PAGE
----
The Pistol Horn Play

The Pistol Horn Play
The Pistol Horn Play
Item# FD-04593B
Availability: Usually ships the same business day

Product Description

  • Learn how to outnumber or match defense at point of attack
  • A tight end-based play that's a staple of the Pistol Offense
  • Regardless of the defensive alignment, this play has an answer
  • Pass plays that will complement the Horn run play
  • A counting system to determine the best way to run the horns play
with Chris Klenakis, University of Louisville Assistant Coach/Run Game Coordinator

Effective, easy to implement and adaptable to many different situations, the horn play is an integral part of one of the most exciting offenses to come along in decades. Chris Klenakis, an innovative offensive line coach who helped develop the pistol offense, details one of his top running plays in this dynamic presentation. The horn play, which is similar to the traditional "Wing T Buck Sweep" play but with a tight end, will help stretch the field while creating a north-south downhill power running approach.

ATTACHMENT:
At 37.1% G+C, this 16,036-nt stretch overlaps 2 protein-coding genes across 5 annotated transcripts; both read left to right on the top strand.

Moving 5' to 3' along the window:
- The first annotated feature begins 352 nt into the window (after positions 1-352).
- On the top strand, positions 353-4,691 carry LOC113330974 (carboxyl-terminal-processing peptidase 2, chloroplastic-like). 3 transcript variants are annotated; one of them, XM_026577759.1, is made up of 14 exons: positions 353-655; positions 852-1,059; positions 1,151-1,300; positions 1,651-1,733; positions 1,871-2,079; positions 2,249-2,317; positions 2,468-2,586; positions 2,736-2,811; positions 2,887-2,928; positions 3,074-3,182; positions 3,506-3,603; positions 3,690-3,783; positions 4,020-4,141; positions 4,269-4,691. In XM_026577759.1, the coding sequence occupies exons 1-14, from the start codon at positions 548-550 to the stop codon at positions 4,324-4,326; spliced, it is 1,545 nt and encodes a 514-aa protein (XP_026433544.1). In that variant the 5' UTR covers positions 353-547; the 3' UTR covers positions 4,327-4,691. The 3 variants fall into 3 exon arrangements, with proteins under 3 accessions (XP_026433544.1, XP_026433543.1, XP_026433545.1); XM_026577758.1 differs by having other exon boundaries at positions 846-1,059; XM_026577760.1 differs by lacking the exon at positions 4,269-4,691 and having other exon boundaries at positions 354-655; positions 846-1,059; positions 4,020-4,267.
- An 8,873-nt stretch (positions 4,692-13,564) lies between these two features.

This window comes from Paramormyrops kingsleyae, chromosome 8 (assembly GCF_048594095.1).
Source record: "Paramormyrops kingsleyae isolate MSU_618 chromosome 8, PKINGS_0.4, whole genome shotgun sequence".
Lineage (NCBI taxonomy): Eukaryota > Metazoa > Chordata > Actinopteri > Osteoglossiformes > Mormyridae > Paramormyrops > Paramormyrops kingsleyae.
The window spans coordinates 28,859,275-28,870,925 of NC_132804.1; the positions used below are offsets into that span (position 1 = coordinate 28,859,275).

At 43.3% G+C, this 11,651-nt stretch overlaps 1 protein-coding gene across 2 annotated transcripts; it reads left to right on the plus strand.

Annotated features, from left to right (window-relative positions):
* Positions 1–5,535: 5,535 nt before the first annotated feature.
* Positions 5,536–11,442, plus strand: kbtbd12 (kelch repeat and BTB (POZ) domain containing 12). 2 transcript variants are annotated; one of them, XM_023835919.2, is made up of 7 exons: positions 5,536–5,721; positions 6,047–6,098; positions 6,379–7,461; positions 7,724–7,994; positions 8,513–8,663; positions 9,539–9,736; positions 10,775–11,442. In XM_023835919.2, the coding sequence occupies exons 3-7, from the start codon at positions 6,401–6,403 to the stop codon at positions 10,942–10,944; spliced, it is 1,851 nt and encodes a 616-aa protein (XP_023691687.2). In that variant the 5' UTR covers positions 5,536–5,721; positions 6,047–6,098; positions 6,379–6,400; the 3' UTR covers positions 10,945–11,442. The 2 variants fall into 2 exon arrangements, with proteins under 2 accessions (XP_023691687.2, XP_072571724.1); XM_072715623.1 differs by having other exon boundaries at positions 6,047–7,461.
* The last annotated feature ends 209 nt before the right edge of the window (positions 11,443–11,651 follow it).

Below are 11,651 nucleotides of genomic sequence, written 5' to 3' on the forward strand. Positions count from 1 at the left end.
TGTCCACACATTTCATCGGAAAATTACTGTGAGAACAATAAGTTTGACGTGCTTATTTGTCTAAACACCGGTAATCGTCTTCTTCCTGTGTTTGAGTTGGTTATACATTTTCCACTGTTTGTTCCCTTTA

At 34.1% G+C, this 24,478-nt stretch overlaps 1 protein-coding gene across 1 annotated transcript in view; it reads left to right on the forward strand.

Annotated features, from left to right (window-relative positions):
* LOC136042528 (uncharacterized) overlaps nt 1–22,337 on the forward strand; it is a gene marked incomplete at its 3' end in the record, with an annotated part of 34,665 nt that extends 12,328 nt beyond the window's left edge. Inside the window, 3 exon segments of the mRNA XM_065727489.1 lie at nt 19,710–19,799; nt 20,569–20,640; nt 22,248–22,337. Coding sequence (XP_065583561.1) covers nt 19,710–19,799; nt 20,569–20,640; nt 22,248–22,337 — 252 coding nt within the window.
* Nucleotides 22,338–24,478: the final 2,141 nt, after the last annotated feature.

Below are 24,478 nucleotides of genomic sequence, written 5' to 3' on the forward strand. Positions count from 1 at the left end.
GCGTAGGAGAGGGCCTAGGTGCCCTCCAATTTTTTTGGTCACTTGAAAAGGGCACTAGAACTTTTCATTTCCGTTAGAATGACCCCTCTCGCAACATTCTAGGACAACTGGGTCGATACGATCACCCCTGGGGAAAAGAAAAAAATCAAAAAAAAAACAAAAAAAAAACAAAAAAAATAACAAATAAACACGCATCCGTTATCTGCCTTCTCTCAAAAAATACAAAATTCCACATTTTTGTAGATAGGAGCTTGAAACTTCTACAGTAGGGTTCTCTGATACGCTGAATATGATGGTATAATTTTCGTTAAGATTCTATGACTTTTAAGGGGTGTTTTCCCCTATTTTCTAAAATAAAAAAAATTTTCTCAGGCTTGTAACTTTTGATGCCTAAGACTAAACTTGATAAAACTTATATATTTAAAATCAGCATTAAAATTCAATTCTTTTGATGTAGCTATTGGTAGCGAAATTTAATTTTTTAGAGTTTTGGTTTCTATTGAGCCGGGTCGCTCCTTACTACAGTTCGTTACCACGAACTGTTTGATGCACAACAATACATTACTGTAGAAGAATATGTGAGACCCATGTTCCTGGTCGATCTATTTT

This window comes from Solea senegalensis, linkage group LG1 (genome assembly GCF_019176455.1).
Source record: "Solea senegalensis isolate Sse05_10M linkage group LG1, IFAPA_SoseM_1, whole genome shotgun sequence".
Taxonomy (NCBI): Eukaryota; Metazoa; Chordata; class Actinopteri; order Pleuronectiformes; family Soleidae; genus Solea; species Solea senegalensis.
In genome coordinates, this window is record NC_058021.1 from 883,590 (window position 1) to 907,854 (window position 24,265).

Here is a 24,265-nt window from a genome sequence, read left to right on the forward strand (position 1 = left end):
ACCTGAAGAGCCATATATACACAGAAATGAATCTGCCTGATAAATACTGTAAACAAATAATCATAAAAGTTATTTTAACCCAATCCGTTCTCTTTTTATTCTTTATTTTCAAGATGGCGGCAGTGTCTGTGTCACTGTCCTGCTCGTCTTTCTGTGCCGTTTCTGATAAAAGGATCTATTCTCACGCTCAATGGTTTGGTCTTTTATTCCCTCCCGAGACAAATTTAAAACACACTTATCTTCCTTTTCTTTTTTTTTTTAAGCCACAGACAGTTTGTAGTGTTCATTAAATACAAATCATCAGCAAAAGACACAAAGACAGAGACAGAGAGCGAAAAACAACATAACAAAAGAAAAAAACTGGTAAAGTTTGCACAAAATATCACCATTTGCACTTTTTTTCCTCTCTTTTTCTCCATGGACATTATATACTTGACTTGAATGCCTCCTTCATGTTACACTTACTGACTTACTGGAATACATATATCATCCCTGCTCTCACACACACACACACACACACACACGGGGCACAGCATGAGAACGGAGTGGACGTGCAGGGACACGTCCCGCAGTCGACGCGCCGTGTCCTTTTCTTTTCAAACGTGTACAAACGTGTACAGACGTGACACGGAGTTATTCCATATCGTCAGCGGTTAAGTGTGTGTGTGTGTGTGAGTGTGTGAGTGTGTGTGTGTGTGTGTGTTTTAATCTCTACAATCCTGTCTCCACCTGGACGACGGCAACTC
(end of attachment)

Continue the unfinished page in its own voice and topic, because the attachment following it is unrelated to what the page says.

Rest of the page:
This true power scheme stretches the field horizontally. It utilizes an athletic, powerful and guard or tackle to pull lineman in the scheme. Coach Klenakis breaks down each position and their responsibilities, and also details the adjustments needed based on opposing defensive techniques.

Coach Klenakis shares his progression for running the horn play from a 3-by-1 set, a double tight end set and a 2-by-2 set. You'll see how he uses a counting system and a pass run option to take advantage of the defense and their adjustments, while leaving the offense ahead in the game.

Finally, Coach Klenakis moves into a two-part game film session. Various formations are shown, along with detailed adjustments and the responsibilities and techniques each player must execute in order to be successful.

This video shows you how to stretch the defense horizontally while executing a downhill power run play. Make your offense successful this season by maintaining time of possession while still getting the quick strike play you need in your offense.

82 minutes. 2014.

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